About half way through War I bought the audio version of the book. (which is a 27 hour 29 minute leviathan) I thought narration might soften the impact for me, but it actually made it worse. It’s very good production though and I highly recommend it. (The only ‘longer’ audiobook I have is Strategy, A history by Lawrence Freedman weighing in at 32 hours, 4 minutes)

I love strategy. But I’ve realised that I like it as a thought exercise. Something academic meant to be mulled over will I sip my Rooibos. Something I might haul out, dust off and bandy about in a boardgame. But beyond that, actually living with strategic intent, is a bit beyond me. I don’t have the presence of mind. Or indeed the discipline to live like this.

I think this means that my life will largely be unsuccessful. You know, like how some kids aren’t good at sports…

Oh well.

Love your enemies

I have no enemies. Or rather I have no enemies that I know about. Which is just as bad.

I mean I have the stock standard villains that come with your default life settings. But these are boring and trivial; people that cut me off in traffic or meander slowly through shopping malls with no agenda or sense of urgency. Even the vague political enemies that exist in the broad sphere I occupy don’t count. My life is lacking a quality nemesis on a personal level.

I blame Matthew. Author of the synoptic Gospel to be precise, although I can think of several other Matthews who have displeased me during my lifetime. Matthew while cribbing from Mark added ‘But I tell you, love your enemies’ in chapter five, verse forty four.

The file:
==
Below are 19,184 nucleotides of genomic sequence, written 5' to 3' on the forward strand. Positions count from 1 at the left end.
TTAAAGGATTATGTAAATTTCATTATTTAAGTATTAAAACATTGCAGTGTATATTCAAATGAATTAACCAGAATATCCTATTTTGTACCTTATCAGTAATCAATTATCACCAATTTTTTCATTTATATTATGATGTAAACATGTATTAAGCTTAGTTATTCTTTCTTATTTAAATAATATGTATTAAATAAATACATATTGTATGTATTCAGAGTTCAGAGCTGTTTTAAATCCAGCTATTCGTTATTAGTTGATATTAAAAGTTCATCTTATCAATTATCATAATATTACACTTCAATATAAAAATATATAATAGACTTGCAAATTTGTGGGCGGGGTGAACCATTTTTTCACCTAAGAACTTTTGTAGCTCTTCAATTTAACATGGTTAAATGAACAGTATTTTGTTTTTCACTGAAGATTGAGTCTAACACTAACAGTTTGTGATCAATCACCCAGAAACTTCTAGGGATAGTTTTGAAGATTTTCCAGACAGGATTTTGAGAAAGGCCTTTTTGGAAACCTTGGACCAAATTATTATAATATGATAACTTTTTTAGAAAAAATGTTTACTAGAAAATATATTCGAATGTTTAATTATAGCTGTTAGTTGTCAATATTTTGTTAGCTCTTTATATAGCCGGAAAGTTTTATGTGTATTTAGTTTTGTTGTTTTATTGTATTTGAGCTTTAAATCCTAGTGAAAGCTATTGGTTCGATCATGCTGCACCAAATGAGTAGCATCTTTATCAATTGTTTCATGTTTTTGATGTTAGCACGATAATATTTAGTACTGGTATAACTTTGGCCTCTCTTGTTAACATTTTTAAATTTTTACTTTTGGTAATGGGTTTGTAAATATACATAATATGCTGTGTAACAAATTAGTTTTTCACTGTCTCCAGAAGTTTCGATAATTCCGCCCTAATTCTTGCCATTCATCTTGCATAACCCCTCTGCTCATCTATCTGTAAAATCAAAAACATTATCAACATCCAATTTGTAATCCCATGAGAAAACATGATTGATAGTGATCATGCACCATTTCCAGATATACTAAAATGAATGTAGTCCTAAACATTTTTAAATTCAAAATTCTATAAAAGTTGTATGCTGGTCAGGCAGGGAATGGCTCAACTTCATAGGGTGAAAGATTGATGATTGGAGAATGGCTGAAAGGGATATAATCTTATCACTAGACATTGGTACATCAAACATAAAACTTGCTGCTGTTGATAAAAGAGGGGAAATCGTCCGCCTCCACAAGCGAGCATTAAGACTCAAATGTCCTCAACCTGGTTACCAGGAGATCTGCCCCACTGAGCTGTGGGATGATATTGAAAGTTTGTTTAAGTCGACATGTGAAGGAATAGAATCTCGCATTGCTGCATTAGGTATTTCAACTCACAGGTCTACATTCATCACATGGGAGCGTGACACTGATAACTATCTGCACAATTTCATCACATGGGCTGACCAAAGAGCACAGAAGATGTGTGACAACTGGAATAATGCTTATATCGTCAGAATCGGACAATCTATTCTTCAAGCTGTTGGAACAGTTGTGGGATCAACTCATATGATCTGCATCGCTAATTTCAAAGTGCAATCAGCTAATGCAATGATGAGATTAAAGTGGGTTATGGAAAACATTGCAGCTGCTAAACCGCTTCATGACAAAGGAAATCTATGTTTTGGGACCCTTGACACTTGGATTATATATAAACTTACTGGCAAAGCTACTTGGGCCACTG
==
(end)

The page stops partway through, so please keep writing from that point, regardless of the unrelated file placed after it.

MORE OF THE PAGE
I was always led to believe this was meant to underscore a sense of pacifism that’s loaded into the new testament. Turn the other cheek as opposed to the previous an eye for an eye policy.  Kill them with kindness, instead of shanking them with a sharp piece of metal.

I tried a bible study group once. But I was deemed too adversarial and was quietly asked not to come back. Potentially Matthew knew something about the motivating power of a good adversary. Be grateful for your good fortune to have a decent enemy. Love them, for they make you stronger.

George Patton had Erwin Rommel. Ulysses S. Grant had Robert E. Lee. Mao had Chiang Kai-Skek. Batman had the Joker. The 47 Ronin had Kira Yoshinaka. Undoubtedly these enemies motivated them to become stronger and better. There is no better energizer than a good enemy. (I’ve been reading a lot of Robert Greene and Alan Watts lately)